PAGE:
BACKGROUND Hemorrhage is the most common cause of potentially preventable trauma deaths, but no studies have focused on all civilian traumatic deaths from hemorrhage, so we describe a year of these deaths from a large county to identify opportunities for preventing hemorrhagic deaths. METHODS All trauma-related deaths in Harris County, Texas, in 2014 underwent examination by the medical examiner; patients were excluded if hemorrhage was not their primary reason for death. Deaths were then categorized as preventable/potentially preventable hemorrhage (PPH) or nonpreventable hemorrhage. These categories were compared across mechanism of injury, death location, and anatomic locations of hemorrhage to determine significant differences. RESULTS A total of 1,848 deaths were reviewed, and 305 were from uncontrolled hemorrhage. One hundred thirty-seven (44.9%) of these deaths were PPH. Of these PPH, 49 (35.8%) occurred prehospital and an additional 28 (20.4%) died within 1 hour of arriving at an acute care setting. Of the 83 PPH who arrived at a hospital, 21 (25.3%) died at a center not designated as level 1. Isolated truncal bleeding was the source of hemorrhage in 102 (74.5%) of the PPH. Of those who died with truncal PPH, the distribution was 22 chest (21.6%), 39 chest and abdomen (38.2%), 16 abdomen (15.7%), and 25 all other combinations (24.5%). When patients who died within 1 hour of arrival to a hospital were combined with the 168 deaths that occurred prehospital, 223 (74.3%) of 300 deaths occurred before spending 1 hour in a hospital and 77 (34.5%) of 223 of these deaths were PPH. CONCLUSION In a well-developed, urban trauma system, 34.5% of patients died from PPH in the prehospital setting or within an hour of hospitalization. Earlier, more effective prehospital resuscitation and truncal hemorrhage control strategies are needed to decrease deaths from PPH. LEVEL OF EVIDENCE Therapeutic/Care management, level IV.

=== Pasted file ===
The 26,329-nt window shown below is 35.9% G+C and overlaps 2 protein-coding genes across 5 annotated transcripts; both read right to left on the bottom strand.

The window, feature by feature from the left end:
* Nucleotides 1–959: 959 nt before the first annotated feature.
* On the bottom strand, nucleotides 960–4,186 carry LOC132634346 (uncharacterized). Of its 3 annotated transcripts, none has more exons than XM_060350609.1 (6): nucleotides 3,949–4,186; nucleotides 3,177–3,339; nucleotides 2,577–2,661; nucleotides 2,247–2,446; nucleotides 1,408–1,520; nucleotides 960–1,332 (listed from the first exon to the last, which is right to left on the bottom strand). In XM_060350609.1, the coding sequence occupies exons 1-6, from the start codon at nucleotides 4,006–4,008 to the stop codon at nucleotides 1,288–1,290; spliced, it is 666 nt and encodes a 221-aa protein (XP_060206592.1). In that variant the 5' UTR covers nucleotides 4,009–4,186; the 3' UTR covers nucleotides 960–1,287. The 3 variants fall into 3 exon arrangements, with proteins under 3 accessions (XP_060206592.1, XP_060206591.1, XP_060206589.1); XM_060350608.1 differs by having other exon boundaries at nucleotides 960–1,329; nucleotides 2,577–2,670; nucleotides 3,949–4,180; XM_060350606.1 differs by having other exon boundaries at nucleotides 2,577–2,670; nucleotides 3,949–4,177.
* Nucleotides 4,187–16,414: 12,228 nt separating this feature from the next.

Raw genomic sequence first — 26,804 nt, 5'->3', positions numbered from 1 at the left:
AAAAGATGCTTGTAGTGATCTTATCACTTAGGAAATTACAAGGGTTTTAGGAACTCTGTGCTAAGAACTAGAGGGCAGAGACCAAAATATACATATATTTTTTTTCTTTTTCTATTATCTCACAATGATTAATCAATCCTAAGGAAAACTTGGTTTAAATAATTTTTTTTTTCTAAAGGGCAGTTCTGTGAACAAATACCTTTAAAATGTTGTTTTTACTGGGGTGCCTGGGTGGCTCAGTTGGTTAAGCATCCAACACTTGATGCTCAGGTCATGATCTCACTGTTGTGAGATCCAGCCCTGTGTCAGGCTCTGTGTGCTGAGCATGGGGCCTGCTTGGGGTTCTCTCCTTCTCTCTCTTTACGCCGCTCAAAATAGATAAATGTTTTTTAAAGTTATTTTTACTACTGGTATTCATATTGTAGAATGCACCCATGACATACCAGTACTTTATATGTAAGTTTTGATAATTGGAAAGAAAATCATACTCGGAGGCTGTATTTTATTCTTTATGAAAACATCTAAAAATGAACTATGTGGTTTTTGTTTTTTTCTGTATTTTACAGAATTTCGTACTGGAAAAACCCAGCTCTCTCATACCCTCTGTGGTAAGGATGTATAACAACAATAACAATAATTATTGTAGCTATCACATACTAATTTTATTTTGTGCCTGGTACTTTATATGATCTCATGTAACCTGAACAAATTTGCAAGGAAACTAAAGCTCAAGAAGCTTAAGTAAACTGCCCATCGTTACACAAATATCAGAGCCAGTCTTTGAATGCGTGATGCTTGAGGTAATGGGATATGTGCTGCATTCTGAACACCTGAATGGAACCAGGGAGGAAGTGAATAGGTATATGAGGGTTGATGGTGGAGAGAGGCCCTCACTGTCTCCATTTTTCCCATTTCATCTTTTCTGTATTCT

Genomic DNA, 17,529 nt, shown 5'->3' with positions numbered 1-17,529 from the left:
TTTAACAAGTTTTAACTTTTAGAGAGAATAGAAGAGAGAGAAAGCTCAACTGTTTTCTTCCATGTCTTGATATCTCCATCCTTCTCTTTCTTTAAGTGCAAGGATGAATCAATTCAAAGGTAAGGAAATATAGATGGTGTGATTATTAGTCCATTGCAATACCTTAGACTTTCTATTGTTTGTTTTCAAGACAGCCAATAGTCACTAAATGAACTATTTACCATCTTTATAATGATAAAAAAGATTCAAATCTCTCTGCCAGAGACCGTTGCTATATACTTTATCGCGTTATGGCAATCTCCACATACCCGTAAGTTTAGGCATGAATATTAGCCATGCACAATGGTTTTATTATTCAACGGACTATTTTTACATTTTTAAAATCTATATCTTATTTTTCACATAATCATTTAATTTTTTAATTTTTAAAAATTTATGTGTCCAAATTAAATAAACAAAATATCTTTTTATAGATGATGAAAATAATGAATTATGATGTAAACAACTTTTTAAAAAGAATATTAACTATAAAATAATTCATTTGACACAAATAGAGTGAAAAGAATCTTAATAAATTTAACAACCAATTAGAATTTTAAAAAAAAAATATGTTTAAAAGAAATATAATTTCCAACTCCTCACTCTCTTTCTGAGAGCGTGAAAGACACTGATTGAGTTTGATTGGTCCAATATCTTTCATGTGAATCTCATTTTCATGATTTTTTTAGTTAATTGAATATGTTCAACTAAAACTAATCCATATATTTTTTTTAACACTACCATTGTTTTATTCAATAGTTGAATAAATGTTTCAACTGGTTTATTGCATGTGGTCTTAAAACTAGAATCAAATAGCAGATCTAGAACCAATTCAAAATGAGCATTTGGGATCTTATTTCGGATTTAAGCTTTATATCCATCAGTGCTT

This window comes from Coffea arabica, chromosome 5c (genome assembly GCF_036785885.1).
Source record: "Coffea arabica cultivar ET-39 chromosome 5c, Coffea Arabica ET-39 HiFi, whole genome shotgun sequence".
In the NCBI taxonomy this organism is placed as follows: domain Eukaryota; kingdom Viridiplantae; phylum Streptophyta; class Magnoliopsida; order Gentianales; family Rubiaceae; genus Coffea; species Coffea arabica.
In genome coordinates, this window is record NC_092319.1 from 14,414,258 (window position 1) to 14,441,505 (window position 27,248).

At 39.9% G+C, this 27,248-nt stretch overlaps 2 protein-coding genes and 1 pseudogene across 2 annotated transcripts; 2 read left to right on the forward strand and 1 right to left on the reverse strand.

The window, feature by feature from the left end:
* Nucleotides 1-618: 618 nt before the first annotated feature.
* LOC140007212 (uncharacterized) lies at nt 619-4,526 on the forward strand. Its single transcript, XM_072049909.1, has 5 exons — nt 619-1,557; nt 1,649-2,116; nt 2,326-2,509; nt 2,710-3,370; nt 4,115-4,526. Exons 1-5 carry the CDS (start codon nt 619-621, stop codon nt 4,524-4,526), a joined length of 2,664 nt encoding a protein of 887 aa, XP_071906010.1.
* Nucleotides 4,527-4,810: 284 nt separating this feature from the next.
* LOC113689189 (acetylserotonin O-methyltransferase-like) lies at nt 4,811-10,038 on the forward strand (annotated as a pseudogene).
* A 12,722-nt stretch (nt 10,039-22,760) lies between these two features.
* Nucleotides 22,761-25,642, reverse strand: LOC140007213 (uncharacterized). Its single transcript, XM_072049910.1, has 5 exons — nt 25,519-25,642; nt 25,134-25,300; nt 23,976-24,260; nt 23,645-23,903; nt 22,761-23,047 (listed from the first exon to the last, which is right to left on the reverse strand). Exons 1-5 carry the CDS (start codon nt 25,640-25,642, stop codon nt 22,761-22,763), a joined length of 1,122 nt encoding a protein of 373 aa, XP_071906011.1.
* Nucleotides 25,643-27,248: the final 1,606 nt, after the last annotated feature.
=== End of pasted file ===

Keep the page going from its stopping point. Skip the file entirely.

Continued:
- forensic pathology
- preventable death
- truncal hemorrhage
ASJC Scopus subject areas
- Critical Care and Intensive Care Medicine